Source: http://cdn.acbl.org/nabc/2018/02/bulletins/db10.pdf

Dealer West. N/S Vul

7 2
K 8 5 4
A 7 6
Q 5 4 2
Q J 5 4 3
Q 7
10 8 4
A J 6
A K 10 8
2
K Q J 9 2
9 7 3
9 6
A J 10 9 6 3
5 3
K 10 8
West North East South
Pass Pass 1 2
2 3 4 Pass
Pass Pass

Opening lead: 4

Bidding commentary: As South, your 2 * jump overcall is equivalent to an opening weak two-bid. As North, you have enough to give partner a single raise. As East, you are too strong to raise to 3.

You have a side-suit singleton, phenomenal trump support plus a strong side suit. Please.

Eddie Kantar
Eddie Kantar

Defensive commentary: As South, you should recognize this dummy type – one with a powerful side suit plus strong trump support. Defensive tricks must be taken or established quickly. Clearly clubs is the suit to attack.

The question is: which club to lead? When the dummy to the right has the 9-x-x-(x) and you have the Q-10-8-(x) or the K-10-8-(x), you have the 9 surrounded with the 10-8 plus a higher unequal honor, the ingredients for a “surrounding” play.

Attack with the 10, the higher of the two surrounding cards and the only card in your hand that defeats the contract. Your lead establishes two club tricks before the A can be driven out.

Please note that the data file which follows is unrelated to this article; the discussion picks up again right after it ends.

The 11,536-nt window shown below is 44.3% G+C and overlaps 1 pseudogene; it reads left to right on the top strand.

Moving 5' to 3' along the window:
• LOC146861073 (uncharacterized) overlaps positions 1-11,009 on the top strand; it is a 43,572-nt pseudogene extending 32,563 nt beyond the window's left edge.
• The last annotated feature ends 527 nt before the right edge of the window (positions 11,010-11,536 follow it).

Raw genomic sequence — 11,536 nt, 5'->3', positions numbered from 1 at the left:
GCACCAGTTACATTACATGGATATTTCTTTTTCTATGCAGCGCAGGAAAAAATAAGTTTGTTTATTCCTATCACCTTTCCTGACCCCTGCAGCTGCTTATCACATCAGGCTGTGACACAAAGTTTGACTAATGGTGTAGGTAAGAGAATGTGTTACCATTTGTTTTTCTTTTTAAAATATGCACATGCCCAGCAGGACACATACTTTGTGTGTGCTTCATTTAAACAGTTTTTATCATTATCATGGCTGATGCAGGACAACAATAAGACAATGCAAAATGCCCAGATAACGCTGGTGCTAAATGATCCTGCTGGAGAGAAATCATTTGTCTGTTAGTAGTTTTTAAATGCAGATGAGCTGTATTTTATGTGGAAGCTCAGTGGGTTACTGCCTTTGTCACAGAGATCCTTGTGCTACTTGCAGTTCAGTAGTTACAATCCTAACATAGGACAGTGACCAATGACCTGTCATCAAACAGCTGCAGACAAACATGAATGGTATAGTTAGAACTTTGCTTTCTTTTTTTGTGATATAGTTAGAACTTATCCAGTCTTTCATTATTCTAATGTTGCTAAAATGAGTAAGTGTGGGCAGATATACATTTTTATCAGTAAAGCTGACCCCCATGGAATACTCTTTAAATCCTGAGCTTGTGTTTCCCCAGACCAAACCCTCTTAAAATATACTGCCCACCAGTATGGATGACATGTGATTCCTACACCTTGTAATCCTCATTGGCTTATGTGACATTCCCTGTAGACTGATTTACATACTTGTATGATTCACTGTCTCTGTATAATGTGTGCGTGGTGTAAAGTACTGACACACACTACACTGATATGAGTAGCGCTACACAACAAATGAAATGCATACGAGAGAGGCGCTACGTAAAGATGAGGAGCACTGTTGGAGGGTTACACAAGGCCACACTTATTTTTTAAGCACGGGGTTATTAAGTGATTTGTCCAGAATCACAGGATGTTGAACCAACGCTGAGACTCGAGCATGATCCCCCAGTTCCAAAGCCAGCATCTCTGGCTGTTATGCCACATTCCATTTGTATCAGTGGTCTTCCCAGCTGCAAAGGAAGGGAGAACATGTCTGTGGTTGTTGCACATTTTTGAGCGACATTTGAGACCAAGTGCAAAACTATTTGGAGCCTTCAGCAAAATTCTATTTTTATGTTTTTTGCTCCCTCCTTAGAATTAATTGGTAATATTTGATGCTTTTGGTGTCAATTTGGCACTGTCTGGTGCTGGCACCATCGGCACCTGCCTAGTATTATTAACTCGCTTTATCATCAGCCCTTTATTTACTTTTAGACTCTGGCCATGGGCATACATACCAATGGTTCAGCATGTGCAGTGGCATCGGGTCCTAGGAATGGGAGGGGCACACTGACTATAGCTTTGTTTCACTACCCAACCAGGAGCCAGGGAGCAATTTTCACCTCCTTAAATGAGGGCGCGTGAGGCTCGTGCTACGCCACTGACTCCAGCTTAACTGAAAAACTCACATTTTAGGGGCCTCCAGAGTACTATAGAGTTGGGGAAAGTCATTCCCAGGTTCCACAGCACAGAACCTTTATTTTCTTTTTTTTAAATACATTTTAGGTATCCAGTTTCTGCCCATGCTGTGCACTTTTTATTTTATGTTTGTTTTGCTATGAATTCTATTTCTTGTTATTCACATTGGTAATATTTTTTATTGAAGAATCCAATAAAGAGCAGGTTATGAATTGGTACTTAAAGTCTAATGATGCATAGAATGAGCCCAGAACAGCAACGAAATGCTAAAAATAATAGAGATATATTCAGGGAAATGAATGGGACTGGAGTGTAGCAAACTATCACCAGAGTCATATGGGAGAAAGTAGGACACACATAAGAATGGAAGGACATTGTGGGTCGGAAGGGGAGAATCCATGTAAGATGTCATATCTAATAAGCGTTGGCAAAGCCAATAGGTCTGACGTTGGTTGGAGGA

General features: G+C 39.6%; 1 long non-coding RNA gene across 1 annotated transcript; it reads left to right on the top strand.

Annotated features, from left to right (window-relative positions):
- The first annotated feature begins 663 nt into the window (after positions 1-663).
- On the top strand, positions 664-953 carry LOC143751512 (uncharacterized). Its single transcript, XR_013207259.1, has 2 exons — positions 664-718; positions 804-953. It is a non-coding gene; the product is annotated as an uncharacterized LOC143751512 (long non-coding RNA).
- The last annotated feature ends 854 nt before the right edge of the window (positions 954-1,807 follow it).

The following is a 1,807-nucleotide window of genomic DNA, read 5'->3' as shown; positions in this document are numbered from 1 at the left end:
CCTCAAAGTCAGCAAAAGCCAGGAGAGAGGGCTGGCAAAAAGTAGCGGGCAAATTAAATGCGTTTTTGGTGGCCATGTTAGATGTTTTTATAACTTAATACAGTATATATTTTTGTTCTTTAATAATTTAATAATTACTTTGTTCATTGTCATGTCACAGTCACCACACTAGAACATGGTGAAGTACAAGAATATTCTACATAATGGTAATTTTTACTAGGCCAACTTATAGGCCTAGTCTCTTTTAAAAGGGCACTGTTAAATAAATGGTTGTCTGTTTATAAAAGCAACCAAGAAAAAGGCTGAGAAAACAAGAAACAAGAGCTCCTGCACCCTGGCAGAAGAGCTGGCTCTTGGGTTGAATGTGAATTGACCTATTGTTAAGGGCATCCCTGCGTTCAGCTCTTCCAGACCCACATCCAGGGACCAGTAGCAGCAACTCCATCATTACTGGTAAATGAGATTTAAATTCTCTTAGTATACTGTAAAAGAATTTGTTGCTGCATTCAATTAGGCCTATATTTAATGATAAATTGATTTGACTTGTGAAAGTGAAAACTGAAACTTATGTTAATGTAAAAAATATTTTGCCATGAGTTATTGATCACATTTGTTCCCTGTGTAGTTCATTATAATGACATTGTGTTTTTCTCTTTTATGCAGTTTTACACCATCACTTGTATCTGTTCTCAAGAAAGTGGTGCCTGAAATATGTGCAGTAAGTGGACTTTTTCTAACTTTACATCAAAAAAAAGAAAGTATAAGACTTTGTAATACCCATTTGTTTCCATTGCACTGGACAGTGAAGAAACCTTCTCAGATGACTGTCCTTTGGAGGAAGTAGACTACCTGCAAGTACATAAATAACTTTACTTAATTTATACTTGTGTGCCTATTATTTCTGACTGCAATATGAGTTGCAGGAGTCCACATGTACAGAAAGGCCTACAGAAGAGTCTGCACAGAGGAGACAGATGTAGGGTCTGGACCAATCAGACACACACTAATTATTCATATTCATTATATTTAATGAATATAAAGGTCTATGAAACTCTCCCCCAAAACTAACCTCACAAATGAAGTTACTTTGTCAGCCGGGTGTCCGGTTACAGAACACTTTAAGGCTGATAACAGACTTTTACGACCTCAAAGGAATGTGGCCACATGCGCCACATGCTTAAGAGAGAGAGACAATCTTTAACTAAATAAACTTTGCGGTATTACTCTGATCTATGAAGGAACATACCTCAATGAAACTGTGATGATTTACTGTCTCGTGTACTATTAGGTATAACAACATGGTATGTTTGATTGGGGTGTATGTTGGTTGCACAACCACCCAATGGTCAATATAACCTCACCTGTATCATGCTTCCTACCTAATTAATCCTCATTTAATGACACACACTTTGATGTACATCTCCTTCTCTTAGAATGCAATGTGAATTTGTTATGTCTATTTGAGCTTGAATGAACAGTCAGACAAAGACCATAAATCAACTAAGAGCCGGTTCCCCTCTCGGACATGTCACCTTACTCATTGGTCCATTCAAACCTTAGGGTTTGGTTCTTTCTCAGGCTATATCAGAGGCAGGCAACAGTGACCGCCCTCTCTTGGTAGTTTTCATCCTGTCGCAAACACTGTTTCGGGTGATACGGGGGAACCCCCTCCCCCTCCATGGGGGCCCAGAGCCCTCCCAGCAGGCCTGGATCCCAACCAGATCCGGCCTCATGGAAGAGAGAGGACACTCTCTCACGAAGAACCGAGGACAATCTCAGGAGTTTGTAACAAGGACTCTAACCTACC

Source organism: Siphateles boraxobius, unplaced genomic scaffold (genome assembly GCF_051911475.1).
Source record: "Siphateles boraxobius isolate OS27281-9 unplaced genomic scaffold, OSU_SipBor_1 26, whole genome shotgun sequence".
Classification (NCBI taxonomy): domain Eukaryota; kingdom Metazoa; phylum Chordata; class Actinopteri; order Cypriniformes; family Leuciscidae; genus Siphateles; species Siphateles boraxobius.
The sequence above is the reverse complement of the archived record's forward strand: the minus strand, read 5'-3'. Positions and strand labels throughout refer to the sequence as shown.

Assuming West covers with the J (best), North wins and returns a club. You remain with the K 8 over dummy’s 9 7. By covering the 7 with the 9 and the 9 with the king, you drive out declarer’s ace while retaining a club winner.

When partner gets in with the A, a club return defeats the contract. If you lead the 8, declarer plays low, partner wins the queen, but declarer remains with the A-J hovering over your king.

Leading the king doesn’t work either. Declarer wins the ace, draws trumps and drives out the A, all the while retaining a club stopper.

Other surrounding plays to be on the lookout for are: (1) leading the J from the AJ9(x) or the KJ9(x) when dummy to the right has the 10-x-(x); (2) leading the Q from A-Q-10-(x) when dummy to the right has the J-x-(x).